IF Congress had a list of ''in'' and ''out'' issues, the ''flat tax'' would rank high among those that are ''in.''
The House Ways and Means Committee holds hearings on tax reform, including the flat tax, next week. The flat tax has also been a subject of hearings in April and May by the Senate Finance Committee, the Senate Budget Committee, the House Small Business Committee, and the Joint Economic Committee.
Probably most Americans couldn't define a flat tax and its difference from today's income tax. Regardless, the billing by its chief congressional backer, House majority leader Dick Armey of Texas, as far simpler, fairer, and more encouraging for economic growth has brought his proposed legislation increasing attention.
''We need tax reform because today's tax code is artificially and unnecessarily suppressing living standards,'' Mr. Armey says. In thousands of letters on the issue, ''the almost unanimous sentiment is give me the flat tax, and give it to me now,'' he adds.
A cover story in the latest Fortune magazine says radical tax reform is ''a broad political movement, gaining in popularity the way a hurricane gathers force as it heads for land.''
But the flat tax has ''cons'' as well as ''pros.'' Should Congress deal with the issue in 1996, a cold wave of controversy could slow the movement.
Armey introduced his flat-tax bill in June 1994. His office expects to put forward a revised bill this month.
Under the original bill, individuals would be initially taxed at a rate of 20 percent on their wage, salary, and private pension income, less a household deduction amounting to $36,800 for a married couple with two children. The deduction for each child would be $5,300. Two years after the law is enacted, the rate would fall to 17 percent. There would be no credits or deductions, such as for interest on home mortgages or for charitable contributions.
A corporation would simply subtract expenses from revenues and pay the 17 percent rate on the remainder. Revenues are defined as corporate, partnership, professional, farm, and rental revenue. The company would subtract from gross revenues purchases of goods and services, capital equipment, structures, land, and wage and pension contributions to employees.
Armey likes to wave a postcard-size tax form for the flat tax, and talk about the 5.4 billion hours needed today to fill in the 437 tax forms used by the Internal Revenue Service. He also claims the flat tax is fairer because everyone pays the same rates, with no special breaks to politically favored groups. That fairness aspect especially appeals to taxpayers, his office says.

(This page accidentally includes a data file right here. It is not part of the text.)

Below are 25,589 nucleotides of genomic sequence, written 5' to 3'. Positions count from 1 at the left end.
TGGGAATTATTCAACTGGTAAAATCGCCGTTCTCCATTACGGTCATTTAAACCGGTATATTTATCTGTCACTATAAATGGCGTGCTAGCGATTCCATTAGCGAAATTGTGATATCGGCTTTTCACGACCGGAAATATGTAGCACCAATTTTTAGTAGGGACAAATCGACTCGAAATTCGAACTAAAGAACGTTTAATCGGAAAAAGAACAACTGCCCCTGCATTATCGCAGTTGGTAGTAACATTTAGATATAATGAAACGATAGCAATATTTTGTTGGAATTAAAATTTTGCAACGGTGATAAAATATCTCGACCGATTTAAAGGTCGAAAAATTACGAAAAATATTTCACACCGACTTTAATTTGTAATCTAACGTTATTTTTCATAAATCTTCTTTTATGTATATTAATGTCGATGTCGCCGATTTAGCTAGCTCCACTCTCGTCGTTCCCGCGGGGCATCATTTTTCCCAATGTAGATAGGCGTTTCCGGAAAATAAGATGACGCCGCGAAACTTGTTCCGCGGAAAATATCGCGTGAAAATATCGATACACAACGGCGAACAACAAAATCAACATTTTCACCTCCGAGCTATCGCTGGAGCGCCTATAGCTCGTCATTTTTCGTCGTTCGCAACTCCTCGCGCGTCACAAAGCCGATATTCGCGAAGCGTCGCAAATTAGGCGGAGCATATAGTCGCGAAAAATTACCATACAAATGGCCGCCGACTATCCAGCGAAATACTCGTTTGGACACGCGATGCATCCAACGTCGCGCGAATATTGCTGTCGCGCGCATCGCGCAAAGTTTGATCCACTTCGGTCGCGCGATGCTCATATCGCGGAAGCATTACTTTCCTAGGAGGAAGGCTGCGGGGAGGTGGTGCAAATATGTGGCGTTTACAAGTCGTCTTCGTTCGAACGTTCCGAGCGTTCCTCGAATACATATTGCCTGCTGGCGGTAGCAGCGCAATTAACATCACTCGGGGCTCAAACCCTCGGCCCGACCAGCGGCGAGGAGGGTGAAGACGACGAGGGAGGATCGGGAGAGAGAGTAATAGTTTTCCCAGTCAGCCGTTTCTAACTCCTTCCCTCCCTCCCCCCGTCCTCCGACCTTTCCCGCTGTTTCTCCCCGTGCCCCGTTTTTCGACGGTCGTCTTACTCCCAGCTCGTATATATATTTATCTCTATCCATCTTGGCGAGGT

''But most people don't understand anything about the flat tax,'' says Robert Eisner, an economist at Northwestern University in Evanston, Ill., and a vigorous critic of such a tax change.
The Armey bill, he finds, would require a flat rate of almost 23 percent to be revenue neutral -- to collect as much as the current system. (A United States Treasury study says 22.9 percent.)
Armey's staff is currently discussing revenue estimates with the Joint Taxation Committee, the body that referees such matters for Congress. The bill will be altered to make it revenue neutral, either by boosting the tax rate, reducing deductions, or increasing federal-spending cuts included in the bill.
Professor Eisner, however, calculates that with a revenue-neutral version of the Armey flat tax, all income groups up to $100,000 would actually pay more taxes. For those in the $100,000 to $200,000 range, the Armey tax would take 16.1 percent of total income as opposed to 18.6 percent under current law. Those making more than $200,000 would see their taxes halved from 24.4 percent of income to 12.7 percent.
The Treasury study, using different assumptions as to who ultimately pays for higher corporate taxes under the Armey plan, says $200,000-plus families would enjoy a 26 percent cut in their taxes. Those with lower incomes would pay more taxes.
The Armey measure would create what economists term a ''consumption tax.'' It exempts income from savings and capital investments, but not earned income from a job. This, Armey argues, would boost savings, investment, and living standards.
It would also mean the billionaire heiress living off her estate would pay no individual tax, notes Eisner. He proposes a different flat tax, which he claims would be fairer as well as simple.